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Shanghai M4D Report April08

Shanghai M4D Report April08

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Published by: Xiao Ling Fabienne Wu on May 07, 2011
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08/15/2011

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In 2006, Shanghai’s energy consumption per unit GDP dropped 3.71% over 2005, and the
energy consumption index of added value in the primary and secondary industries also
declined. However, the energy consumption per unit added value in the transport, storage and
post industries increased by 2.17% over 2005, directly leading to an increase in energy
consumption per unit value added in the tertiary industry in 2006.

In 2005, the proportion of energy end-use consumption in the transportation, storehouse and
post industries against total consumption in the city rose from 8% of 1996 to 18%, with the
actual consumption nearly quadrupling to 13.6 billion tons of standard coal.

0

10,000

20,000

30,000

40,000

50,000

60,000

70,000

80,000

90,000

1996

1997

1998

1999

2000

2001

2002

2003

2004

2005

energy consumption

(1 000 ton SCE)

0%

5%

10%

15%

20%

percentage

Total Consumption (1 000ton SCE)

Consumption of Transport, Warehousing, Post and Communications Sector(1 000ton SCE)

The transportaion, warehousing, post , communication sector pecentage of total consumption

Figure 8.4.4: End-use consumption of energy industry in main years

Source: Shanghai Statistical Year Book 2000-2006

After 2002, gasoline consumption in transport, logistics and post and telecommunication
industries witnessed robust growth to 631,500 tons in 2005, accounting for 25% of total
gasoline consumption.42

The transport sector’s diesel consumption in recent years fluctuated
and showed a downward trend, which occupied about 34% of the total consumption of diesel,
but went down to 29% in 2005.

Figure 8.4.5: Total gasoline consumption and gasoline consumption of transport,

warehousing, post and communications

Source: Shanghai Statistical Year Book 2000-2006

.00

500.00

1 000.00

1 500.00

2 000.00

2 500.00

3 000.00

1

2

3

4

5

gasoline consumption (1 000 ton)

0%

5%

10%

15%

20%

25%

30%

percentage

Total Gasoline Consumption (1 000 ton)
Gasoline Consumption of Transport, Warehousing, Post and Communications(1 000 ton)
transport,warehousing,post,communications secions consumption percentage of the total comsumption

2000

2001

2003

2004

2005

Mobility for Development -Shanghai Case Study

106

Relative studies show that from the sixth (1980-1985) to the ninth (1996-2000) Five-year Plans,
the main driving force of transport energy consumption growth was from increased transport
demand.43

Figures 8.4.6 and 8.4.7 show that since 1990s, the fuel consumption rate from the railway
remained unchanged, while that of automobiles took on an aggregate ascending tendency.
With rapid growth of road transport, this tendency will certainly input a negative effect on
realizing energy saving targets.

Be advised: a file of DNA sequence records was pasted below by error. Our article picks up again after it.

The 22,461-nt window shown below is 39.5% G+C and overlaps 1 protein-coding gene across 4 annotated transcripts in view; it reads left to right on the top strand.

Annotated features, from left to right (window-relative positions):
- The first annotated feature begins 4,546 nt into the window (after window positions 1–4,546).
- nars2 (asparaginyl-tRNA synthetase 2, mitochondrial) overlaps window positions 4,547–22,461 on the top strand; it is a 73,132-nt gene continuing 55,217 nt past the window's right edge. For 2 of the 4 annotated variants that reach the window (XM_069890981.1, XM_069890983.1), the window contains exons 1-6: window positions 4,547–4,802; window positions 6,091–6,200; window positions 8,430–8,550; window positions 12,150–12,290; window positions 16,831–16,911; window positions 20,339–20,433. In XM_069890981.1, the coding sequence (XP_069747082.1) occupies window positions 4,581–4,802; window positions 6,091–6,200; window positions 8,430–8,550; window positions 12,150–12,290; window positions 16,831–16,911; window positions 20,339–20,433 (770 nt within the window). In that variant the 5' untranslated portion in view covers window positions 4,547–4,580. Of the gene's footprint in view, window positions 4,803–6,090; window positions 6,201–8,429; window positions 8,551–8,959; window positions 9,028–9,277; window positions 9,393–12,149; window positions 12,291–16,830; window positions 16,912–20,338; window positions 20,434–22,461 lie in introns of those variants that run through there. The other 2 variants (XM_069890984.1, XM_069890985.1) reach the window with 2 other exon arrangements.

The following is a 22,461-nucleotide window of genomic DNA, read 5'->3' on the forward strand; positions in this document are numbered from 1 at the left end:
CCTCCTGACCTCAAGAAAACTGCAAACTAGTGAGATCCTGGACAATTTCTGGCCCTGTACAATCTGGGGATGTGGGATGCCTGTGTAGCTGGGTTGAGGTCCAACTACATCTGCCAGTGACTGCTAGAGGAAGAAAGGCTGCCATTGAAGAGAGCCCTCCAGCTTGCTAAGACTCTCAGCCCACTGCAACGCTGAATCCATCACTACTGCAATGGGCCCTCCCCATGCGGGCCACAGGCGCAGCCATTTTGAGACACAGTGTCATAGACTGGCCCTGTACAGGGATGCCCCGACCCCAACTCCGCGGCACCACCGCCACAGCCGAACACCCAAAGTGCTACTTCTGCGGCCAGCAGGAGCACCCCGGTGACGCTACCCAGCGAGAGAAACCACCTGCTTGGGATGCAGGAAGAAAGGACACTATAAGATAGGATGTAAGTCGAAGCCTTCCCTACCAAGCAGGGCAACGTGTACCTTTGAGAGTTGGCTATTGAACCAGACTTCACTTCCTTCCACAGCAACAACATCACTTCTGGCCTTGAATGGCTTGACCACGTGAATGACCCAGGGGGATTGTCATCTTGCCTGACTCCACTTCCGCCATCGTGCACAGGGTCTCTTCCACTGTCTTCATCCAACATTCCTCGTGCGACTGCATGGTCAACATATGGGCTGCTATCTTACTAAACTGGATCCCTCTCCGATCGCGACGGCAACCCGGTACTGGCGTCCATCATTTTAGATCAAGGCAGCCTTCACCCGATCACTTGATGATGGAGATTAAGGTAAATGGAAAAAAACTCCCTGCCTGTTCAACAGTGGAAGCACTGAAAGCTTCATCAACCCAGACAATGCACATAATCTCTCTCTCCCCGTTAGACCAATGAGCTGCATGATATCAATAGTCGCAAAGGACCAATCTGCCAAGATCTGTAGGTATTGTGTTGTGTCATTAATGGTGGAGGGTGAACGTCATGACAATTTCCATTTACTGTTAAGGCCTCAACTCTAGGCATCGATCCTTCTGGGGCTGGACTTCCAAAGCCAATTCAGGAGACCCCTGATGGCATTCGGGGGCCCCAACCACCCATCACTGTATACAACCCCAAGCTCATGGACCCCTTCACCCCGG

0

0.5

1

1.5

2

2.5

3

1998

1999

2000

2002

2003

2004

year

Figure 8.5.9 Consumption of diesel

of Railway Transportation

(kg/1 000tons·km)

Figure 8.4.6: Fuel consumption of diesel engine of railway transport (kg/1,000 tons-km)

Source: Shanghai Statistical Year Book 2000-2004

0.0

20.0

40.0

60.0

80.0

100.0

2000

2001

2002

2003

2004

2005

year

Fuel Consumption of Highway

Transportaion

(liter/1000 tons·km )

Fuel Consumption of Gasline Trucks

Fuel Consumption of Diesel Trucks

Figure 8.4.7: Highway transport fuel consumption (liter/1,000 tons-km)

Source: Shanghai Statistical Yearbook on Industry, Energy and Transport 2000-2005

Mobility for Development -Shanghai Case Study

107

0

10

20

30

40

50

Consumption of diesel
truck in highway
Transportation

Consumption of diesel
engine in Railway
Transportation

Diesel Consumption (liter/1 000tons km)

Figure 8.4.8: Railway and highway transport diesel consumption, 2004

(liter/1,000tons-km)

Source: Shanghai Statistical Yearbook on Industry, Energy and Transport 2005

The comparison of diesel consumption rate between railways and trucks in 2002- 2004 (Figure
8.4.8), indicates that railway transport had a much lower energy consumption than road
transport. At the same time, the gap between the two proves that changes in the transport
mode will greatly influence transport energy consumption. However a truck can provide
door-to-door service, while a train cannot. But if there is a shift to more long distance freight by
train, the overall situation will become more energy efficient.

In the near future, the rapid growth in transport demand is expected to continue. Therefore,
adjusting the mode of transport to lower rate of energy consumption and promoting renewable
alternative energy will become the main ways to reduce GHG emissions.

In Shanghai, public transport is playing an important role, which is quite favorable for energy
savings. In addition the city needs to further enhance the rail and water transport and to
expand their transport capacity. The city also needs to further promote environmental
protection and energy saving standards in vehicles, and to actively promote the development
and use of alternative energy sources.

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